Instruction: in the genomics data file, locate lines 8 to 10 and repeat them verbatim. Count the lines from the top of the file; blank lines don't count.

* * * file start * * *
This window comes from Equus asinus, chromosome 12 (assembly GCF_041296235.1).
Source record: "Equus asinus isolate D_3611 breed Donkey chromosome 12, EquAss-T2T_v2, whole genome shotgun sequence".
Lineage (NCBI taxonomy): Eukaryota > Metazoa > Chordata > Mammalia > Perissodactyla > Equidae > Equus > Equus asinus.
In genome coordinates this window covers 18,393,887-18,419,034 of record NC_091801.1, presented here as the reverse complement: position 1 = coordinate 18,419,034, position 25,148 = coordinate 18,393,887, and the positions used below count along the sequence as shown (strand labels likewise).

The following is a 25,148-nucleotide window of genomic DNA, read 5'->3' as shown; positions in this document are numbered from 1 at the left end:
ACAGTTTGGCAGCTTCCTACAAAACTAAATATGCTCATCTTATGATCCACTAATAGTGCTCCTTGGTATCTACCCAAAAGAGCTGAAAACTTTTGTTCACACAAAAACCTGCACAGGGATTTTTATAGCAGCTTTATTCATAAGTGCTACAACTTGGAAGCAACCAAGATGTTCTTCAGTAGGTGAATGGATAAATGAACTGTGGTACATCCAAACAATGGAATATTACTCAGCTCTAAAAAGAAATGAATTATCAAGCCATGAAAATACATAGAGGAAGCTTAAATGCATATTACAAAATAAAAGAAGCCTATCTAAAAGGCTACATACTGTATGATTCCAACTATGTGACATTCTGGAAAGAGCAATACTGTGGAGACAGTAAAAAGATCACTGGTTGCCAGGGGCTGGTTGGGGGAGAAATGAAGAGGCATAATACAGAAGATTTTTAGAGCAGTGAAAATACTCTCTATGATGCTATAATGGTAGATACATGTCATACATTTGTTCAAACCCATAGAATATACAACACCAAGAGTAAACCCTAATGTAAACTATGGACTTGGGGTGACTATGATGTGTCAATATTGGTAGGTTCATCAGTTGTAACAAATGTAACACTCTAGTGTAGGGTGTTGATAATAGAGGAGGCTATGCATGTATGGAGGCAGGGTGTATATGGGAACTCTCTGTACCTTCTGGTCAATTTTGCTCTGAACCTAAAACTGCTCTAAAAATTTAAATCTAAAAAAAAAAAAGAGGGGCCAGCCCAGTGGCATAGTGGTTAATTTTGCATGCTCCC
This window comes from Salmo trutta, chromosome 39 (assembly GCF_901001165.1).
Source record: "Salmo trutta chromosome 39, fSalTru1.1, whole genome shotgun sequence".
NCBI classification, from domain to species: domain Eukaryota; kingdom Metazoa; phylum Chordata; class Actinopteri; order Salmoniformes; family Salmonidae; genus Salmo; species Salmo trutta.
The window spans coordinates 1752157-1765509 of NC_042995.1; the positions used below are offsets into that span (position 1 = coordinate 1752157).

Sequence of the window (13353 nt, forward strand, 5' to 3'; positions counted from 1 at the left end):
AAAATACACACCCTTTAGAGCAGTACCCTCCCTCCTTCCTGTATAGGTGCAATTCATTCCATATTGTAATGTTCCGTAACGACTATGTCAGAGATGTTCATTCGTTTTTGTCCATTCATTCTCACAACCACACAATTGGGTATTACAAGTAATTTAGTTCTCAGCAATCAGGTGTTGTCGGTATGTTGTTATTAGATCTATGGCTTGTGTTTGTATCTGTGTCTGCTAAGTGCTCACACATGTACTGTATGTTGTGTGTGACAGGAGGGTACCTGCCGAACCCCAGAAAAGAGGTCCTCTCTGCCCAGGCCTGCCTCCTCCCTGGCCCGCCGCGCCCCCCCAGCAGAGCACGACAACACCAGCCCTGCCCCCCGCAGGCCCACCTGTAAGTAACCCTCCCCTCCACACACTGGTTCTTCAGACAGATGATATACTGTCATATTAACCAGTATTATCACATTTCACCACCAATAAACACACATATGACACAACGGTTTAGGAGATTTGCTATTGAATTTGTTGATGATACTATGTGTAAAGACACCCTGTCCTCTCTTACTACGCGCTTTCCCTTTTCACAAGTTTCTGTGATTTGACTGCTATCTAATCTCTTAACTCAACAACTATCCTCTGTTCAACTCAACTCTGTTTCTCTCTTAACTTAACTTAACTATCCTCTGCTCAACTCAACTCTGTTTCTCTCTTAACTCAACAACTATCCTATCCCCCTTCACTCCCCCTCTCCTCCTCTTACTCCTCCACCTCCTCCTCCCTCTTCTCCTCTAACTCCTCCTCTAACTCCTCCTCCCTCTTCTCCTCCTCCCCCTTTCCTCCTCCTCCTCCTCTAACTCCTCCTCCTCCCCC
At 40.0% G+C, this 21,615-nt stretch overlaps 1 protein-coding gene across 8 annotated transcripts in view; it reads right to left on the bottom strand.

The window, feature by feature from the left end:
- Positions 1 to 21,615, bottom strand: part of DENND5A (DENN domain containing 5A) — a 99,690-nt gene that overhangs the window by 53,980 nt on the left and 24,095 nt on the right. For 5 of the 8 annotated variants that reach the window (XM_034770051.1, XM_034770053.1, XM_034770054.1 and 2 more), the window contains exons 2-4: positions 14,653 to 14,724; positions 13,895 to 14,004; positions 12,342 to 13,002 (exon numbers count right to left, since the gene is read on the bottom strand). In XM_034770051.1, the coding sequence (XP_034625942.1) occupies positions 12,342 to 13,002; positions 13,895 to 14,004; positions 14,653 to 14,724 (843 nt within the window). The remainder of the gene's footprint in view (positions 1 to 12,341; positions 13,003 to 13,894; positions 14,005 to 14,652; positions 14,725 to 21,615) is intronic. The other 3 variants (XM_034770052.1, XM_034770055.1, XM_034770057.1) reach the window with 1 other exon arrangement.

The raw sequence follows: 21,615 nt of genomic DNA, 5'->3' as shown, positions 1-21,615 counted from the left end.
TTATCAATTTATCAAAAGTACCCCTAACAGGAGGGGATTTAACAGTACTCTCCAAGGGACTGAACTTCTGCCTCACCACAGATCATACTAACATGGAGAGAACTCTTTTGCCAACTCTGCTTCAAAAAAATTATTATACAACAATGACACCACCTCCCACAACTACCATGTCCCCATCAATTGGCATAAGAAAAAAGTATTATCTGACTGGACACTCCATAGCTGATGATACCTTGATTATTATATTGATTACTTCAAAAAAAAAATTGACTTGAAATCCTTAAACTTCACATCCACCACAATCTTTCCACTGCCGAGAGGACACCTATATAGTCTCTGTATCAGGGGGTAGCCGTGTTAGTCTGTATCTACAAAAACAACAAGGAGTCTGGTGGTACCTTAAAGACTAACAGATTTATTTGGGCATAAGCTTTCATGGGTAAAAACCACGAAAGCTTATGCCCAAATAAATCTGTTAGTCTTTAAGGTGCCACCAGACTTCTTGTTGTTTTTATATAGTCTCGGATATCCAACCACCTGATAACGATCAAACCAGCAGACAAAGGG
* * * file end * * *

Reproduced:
Source record: "Salmo trutta chromosome 39, fSalTru1.1, whole genome shotgun sequence".
NCBI classification, from domain to species: domain Eukaryota; kingdom Metazoa; phylum Chordata; class Actinopteri; order Salmoniformes; family Salmonidae; genus Salmo; species Salmo trutta.
The window spans coordinates 1752157-1765509 of NC_042995.1; the positions used below are offsets into that span (position 1 = coordinate 1752157).